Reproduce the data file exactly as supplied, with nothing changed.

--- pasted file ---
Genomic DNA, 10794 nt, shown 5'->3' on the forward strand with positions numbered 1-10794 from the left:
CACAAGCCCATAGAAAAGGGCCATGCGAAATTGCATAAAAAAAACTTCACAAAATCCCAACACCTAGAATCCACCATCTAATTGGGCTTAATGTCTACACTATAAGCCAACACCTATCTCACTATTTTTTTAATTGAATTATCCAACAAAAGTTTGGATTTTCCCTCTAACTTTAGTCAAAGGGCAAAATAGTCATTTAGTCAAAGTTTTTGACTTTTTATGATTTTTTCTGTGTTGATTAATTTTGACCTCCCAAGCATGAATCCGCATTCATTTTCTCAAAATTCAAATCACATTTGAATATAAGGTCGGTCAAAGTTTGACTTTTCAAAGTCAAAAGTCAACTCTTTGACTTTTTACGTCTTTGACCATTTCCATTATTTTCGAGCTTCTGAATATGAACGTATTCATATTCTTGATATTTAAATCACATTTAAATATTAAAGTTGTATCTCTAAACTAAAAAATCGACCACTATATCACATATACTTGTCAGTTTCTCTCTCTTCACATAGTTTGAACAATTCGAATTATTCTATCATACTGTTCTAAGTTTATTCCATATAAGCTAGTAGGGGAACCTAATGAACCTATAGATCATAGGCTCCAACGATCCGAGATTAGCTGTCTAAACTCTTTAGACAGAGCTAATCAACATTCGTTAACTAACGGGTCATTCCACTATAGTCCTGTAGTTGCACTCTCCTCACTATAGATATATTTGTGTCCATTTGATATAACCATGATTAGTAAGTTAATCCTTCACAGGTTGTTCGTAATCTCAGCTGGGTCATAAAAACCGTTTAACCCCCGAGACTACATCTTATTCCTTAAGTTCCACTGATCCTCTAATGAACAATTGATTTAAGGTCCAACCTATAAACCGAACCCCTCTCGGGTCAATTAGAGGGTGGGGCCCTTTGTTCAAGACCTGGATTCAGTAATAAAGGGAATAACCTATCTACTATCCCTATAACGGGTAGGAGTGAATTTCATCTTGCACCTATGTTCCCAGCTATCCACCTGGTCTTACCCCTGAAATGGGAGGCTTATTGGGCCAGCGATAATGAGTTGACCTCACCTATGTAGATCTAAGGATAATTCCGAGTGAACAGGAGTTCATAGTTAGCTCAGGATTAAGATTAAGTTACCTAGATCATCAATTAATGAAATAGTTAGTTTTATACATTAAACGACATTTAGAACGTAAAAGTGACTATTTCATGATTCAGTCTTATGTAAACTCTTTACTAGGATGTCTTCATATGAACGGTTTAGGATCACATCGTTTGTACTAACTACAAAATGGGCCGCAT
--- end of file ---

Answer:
Genomic DNA, 10794 nt, shown 5'->3' on the forward strand with positions numbered 1-10794 from the left:
CACAAGCCCATAGAAAAGGGCCATGCGAAATTGCATAAAAAAAACTTCACAAAATCCCAACACCTAGAATCCACCATCTAATTGGGCTTAATGTCTACACTATAAGCCAACACCTATCTCACTATTTTTTTAATTGAATTATCCAACAAAAGTTTGGATTTTCCCTCTAACTTTAGTCAAAGGGCAAAATAGTCATTTAGTCAAAGTTTTTGACTTTTTATGATTTTTTCTGTGTTGATTAATTTTGACCTCCCAAGCATGAATCCGCATTCATTTTCTCAAAATTCAAATCACATTTGAATATAAGGTCGGTCAAAGTTTGACTTTTCAAAGTCAAAAGTCAACTCTTTGACTTTTTACGTCTTTGACCATTTCCATTATTTTCGAGCTTCTGAATATGAACGTATTCATATTCTTGATATTTAAATCACATTTAAATATTAAAGTTGTATCTCTAAACTAAAAAATCGACCACTATATCACATATACTTGTCAGTTTCTCTCTCTTCACATAGTTTGAACAATTCGAATTATTCTATCATACTGTTCTAAGTTTATTCCATATAAGCTAGTAGGGGAACCTAATGAACCTATAGATCATAGGCTCCAACGATCCGAGATTAGCTGTCTAAACTCTTTAGACAGAGCTAATCAACATTCGTTAACTAACGGGTCATTCCACTATAGTCCTGTAGTTGCACTCTCCTCACTATAGATATATTTGTGTCCATTTGATATAACCATGATTAGTAAGTTAATCCTTCACAGGTTGTTCGTAATCTCAGCTGGGTCATAAAAACCGTTTAACCCCCGAGACTACATCTTATTCCTTAAGTTCCACTGATCCTCTAATGAACAATTGATTTAAGGTCCAACCTATAAACCGAACCCCTCTCGGGTCAATTAGAGGGTGGGGCCCTTTGTTCAAGACCTGGATTCAGTAATAAAGGGAATAACCTATCTACTATCCCTATAACGGGTAGGAGTGAATTTCATCTTGCACCTATGTTCCCAGCTATCCACCTGGTCTTACCCCTGAAATGGGAGGCTTATTGGGCCAGCGATAATGAGTTGACCTCACCTATGTAGATCTAAGGATAATTCCGAGTGAACAGGAGTTCATAGTTAGCTCAGGATTAAGATTAAGTTACCTAGATCATCAATTAATGAAATAGTTAGTTTTATACATTAAACGACATTTAGAACGTAAAAGTGACTATTTCATGATTCAGTCTTATGTAAACTCTTTACTAGGATGTCTTCATATGAACGGTTTAGGATCACATCGTTTGTACTAACTACAAAATGGGCCGCAT